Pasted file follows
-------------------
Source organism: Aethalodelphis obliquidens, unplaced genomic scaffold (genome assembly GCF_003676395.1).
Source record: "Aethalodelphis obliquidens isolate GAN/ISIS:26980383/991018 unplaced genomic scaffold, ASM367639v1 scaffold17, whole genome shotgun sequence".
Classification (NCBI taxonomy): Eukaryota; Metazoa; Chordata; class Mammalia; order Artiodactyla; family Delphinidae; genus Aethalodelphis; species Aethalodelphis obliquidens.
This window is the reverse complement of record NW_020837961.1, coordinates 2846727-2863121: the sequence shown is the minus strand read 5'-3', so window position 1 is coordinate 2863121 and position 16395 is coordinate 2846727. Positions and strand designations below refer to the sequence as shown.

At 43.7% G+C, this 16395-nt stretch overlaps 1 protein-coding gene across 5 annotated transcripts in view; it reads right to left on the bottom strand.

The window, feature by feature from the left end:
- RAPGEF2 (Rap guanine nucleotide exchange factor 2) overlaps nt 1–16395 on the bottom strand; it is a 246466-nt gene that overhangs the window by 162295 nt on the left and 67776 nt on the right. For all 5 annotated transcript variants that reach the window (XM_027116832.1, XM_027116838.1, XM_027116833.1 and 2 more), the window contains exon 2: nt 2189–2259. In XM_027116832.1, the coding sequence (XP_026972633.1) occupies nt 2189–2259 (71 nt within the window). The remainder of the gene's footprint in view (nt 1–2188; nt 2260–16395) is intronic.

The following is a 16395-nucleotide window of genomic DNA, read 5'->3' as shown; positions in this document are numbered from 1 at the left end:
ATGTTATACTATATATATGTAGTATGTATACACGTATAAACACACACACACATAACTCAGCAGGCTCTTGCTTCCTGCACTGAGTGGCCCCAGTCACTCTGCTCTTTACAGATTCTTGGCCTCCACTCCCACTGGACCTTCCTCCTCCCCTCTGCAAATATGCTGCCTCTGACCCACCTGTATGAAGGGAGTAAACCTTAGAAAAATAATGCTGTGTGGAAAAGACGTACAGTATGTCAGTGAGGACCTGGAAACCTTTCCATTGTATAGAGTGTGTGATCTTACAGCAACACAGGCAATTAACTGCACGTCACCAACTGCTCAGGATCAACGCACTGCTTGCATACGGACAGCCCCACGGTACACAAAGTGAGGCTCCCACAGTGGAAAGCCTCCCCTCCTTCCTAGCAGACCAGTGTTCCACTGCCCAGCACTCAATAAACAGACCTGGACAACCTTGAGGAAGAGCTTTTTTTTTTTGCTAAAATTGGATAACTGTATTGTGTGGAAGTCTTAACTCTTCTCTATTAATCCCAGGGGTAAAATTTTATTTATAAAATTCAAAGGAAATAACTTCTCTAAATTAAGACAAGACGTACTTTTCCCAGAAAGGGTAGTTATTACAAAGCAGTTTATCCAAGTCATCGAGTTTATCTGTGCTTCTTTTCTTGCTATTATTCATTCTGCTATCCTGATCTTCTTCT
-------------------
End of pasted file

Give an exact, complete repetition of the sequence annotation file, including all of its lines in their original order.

Source organism: Aethalodelphis obliquidens, unplaced genomic scaffold (genome assembly GCF_003676395.1).
Source record: "Aethalodelphis obliquidens isolate GAN/ISIS:26980383/991018 unplaced genomic scaffold, ASM367639v1 scaffold17, whole genome shotgun sequence".
Classification (NCBI taxonomy): Eukaryota; Metazoa; Chordata; class Mammalia; order Artiodactyla; family Delphinidae; genus Aethalodelphis; species Aethalodelphis obliquidens.
This window is the reverse complement of record NW_020837961.1, coordinates 2846727-2863121: the sequence shown is the minus strand read 5'-3', so window position 1 is coordinate 2863121 and position 16395 is coordinate 2846727. Positions and strand designations below refer to the sequence as shown.

At 43.7% G+C, this 16395-nt stretch overlaps 1 protein-coding gene across 5 annotated transcripts in view; it reads right to left on the bottom strand.

The window, feature by feature from the left end:
- RAPGEF2 (Rap guanine nucleotide exchange factor 2) overlaps nt 1–16395 on the bottom strand; it is a 246466-nt gene that overhangs the window by 162295 nt on the left and 67776 nt on the right. For all 5 annotated transcript variants that reach the window (XM_027116832.1, XM_027116838.1, XM_027116833.1 and 2 more), the window contains exon 2: nt 2189–2259. In XM_027116832.1, the coding sequence (XP_026972633.1) occupies nt 2189–2259 (71 nt within the window). The remainder of the gene's footprint in view (nt 1–2188; nt 2260–16395) is intronic.

The following is a 16395-nucleotide window of genomic DNA, read 5'->3' as shown; positions in this document are numbered from 1 at the left end:
ATGTTATACTATATATATGTAGTATGTATACACGTATAAACACACACACACATAACTCAGCAGGCTCTTGCTTCCTGCACTGAGTGGCCCCAGTCACTCTGCTCTTTACAGATTCTTGGCCTCCACTCCCACTGGACCTTCCTCCTCCCCTCTGCAAATATGCTGCCTCTGACCCACCTGTATGAAGGGAGTAAACCTTAGAAAAATAATGCTGTGTGGAAAAGACGTACAGTATGTCAGTGAGGACCTGGAAACCTTTCCATTGTATAGAGTGTGTGATCTTACAGCAACACAGGCAATTAACTGCACGTCACCAACTGCTCAGGATCAACGCACTGCTTGCATACGGACAGCCCCACGGTACACAAAGTGAGGCTCCCACAGTGGAAAGCCTCCCCTCCTTCCTAGCAGACCAGTGTTCCACTGCCCAGCACTCAATAAACAGACCTGGACAACCTTGAGGAAGAGCTTTTTTTTTTTGCTAAAATTGGATAACTGTATTGTGTGGAAGTCTTAACTCTTCTCTATTAATCCCAGGGGTAAAATTTTATTTATAAAATTCAAAGGAAATAACTTCTCTAAATTAAGACAAGACGTACTTTTCCCAGAAAGGGTAGTTATTACAAAGCAGTTTATCCAAGTCATCGAGTTTATCTGTGCTTCTTTTCTTGCTATTATTCATTCTGCTATCCTGATCTTCTTCT